|For any non-windsurfers, balloon pilots, radio controlled aircraft people, or any normal, sane person, it's been a lovely weekend. Blue sky, sunshine. Not a breath of wind. In other words, the weather has been atrocious. Until lunchtime today, after which, at about 2.30 Steve, Paul and myself got planing on big sails in the direct onshore easterly that came out of nowhere and promised to build (so we thought, according to the forecast) into a full F6 throughout the early evening. In anticipation of this, Ray and Steve (Sunsail - sorry Steve, what's your surname?) rigged up, as did (new members!!) Paul (mad Navy bloke) and Martin. It was 3.30 now and the wind decided to have a rest, so that it could laugh at us all, wallowing in semi- to non-planing swell and chop until we gave up after 6pm. I got a call from Ally who had evidently been at Hadston at about midday and, believing that no one was sailing, retreated to Ladyburn Lake, where he claimed to have been planing on an 8.5 all afternoon. Do we have proof of this? Can the swans be trusted to verify this claim? Reiner and Trudy were there too, but on bikes not boards. Tomorrow is Monday so, of course, I see that the isobar map looks like a swiss roll again and the BBC white arrows are extremely thick and plentiful. I wonder if my employer might move the weekend to a Sunday/Monday?|
|Mon 06 May: Surf's up at Hadston (RK)|
Steve and I made an early (10.20) start to the cool (10 deg), grey Bank Holiday, as the Windmap website showed the top end of a F4 from 7.30am, and the Inshore Waters forecast said it may die off in the afternoon. Sure enough we were well propelled by the perfect cross shore Northerly and although the shore break was a bit of a challenge, the swell and chop were fairly mild. Later, came Gavin, Richard, Peter, Dave R and Jean. Once clear of the wind shadow of the North end of Druridge Bay, there were some superb reaches straight out to sea and even more entertaining return blasts with the waves and surf. As predicted, it did start to die off a bit, but good sailing was had until after 2pm. Steve won the optimist of the day award when at around midday, when the breeze was decent, he decided it was (80lt) wave board conditions. Needless to say, it wasn't, in actual fact, and when the wind dropped a few moments later, while we were WELL on the outside, he made a very impressive wobbly knee-deep gybe and somehow managed to avoid the need to attempt a waterstart, which would surely have failed, on only 6.5m. He had mentally noted the fact, in mid-gybe, that it was a very, very long swim to the shore, adding somewhat to the motivation to succeed! He waddled back and swapped back to some decent litreage. Ray and Martin arrived a little too late for the real wind so took the sensible, dry, option, and Paul made the effort to come even though he wasn't sailing. He'd injured his leg yesterday at Beadnell. Gavin christened his new Tush T Bird and gave it a big thumbs-up especially for water starting since it was a huge improvement over his previous cammed sails that no doubt hold a few gallons more in the luff sleeve. I took my old Techo 283 out and, having not sailed it for a few months, resolved to not sell it after all, as it was just ideal for the (8m) conditions today. Richard sailed for only a few minutes as he'd been doing windsurf instructor training all weekend followed by a party last night 'til 2am this morning - he did look well-knackered, and so I almost believed him when he claimed he was "falling asleep at the boom"!! Ten out of ten for effort, though. In all, a good weekend, especially compared to expectations.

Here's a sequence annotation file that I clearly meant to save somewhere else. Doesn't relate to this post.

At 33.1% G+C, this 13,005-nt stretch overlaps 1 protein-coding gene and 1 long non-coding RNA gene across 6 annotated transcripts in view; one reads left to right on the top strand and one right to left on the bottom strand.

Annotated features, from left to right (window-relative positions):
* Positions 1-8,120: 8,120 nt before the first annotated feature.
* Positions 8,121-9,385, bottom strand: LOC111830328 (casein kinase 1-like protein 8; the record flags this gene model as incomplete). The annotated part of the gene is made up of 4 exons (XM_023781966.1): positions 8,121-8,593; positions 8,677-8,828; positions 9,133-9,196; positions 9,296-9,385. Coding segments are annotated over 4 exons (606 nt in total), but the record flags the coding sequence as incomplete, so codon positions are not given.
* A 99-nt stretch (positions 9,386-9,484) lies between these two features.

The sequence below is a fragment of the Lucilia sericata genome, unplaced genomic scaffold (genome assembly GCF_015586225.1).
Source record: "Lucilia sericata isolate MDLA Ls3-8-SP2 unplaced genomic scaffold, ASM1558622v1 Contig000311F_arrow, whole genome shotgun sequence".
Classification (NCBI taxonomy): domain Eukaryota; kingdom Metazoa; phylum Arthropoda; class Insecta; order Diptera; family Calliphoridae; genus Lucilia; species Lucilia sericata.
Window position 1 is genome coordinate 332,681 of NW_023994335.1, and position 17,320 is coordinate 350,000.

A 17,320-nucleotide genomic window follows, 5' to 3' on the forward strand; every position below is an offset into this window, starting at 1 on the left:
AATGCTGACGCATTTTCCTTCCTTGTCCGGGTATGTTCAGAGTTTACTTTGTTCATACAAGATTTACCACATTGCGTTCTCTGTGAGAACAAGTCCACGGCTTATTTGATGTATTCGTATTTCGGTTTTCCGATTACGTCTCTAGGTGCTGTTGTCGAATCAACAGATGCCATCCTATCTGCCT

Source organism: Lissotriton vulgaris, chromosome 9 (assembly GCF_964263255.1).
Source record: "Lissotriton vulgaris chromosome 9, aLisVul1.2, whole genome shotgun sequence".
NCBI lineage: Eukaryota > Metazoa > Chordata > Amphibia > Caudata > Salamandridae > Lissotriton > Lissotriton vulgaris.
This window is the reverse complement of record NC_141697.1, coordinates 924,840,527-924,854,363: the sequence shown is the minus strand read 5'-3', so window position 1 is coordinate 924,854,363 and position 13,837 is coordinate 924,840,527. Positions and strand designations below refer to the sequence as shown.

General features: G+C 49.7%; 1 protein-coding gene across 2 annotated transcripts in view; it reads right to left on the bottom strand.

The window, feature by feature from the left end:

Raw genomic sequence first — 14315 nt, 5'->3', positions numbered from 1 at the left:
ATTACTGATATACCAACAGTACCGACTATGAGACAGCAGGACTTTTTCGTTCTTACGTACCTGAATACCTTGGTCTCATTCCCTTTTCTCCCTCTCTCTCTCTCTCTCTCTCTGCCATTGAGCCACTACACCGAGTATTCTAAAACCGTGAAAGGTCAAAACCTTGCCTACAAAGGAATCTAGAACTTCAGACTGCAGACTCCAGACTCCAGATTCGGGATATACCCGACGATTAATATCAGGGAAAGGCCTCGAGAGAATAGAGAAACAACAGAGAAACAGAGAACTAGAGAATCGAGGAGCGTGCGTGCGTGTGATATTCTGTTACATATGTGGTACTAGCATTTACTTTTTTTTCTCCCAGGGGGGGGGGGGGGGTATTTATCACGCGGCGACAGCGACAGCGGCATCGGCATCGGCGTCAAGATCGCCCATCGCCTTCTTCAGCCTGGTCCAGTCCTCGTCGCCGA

|Sunday 05 May: A Swell Time At Beadnell (RK)|
|The Inshore Met
Offfice forecast had it spot on. F4 NNE, cloudless sky, 11 degrees. Steve, Paul,
Carl, Peter, Martin and myself were joined by assorted other water users including
(non-NWC!) windsurfers, canoeists, jetski yobs, dinghy sailors, scuba divers, motor
boaters and seals. The cross/cross-off on a falling tide meant that there were
significant and patchy wind-shadows in the bay and big swell once out of the bay,
from where you could really fly. The problem was falling off the plane (and
falling off) in the big-swell-no-wind zone, where waterstarting was impossible and
uphauling was like uphauling and rodeo riding combined. You may guess that I spent
large parts of the afternoon in this bit - I wonder if waist harnesses are easier for
unhooking, I might get one. . . The falling tide also caught some of us out in
respect of hidden rocks. The fact that we were all on big sails and hence long fins
resulted in some minor reshaping of our fin ends, so my 42 is now 41.5, or it
will be when I've finished filing off its serrated edge tonight.
Many thanks for the hospitality of the Amos clan, who were there in strength, and in particular the barbeque (again) which included Peter's delicious homemade Amosburgers. Yum yum (burp).
So the general conclusion is that a Northerly doesn't work all that well at Beadnell, but despite this fact we had a good day out and, most importantly, got our planing fix.
a> February 2002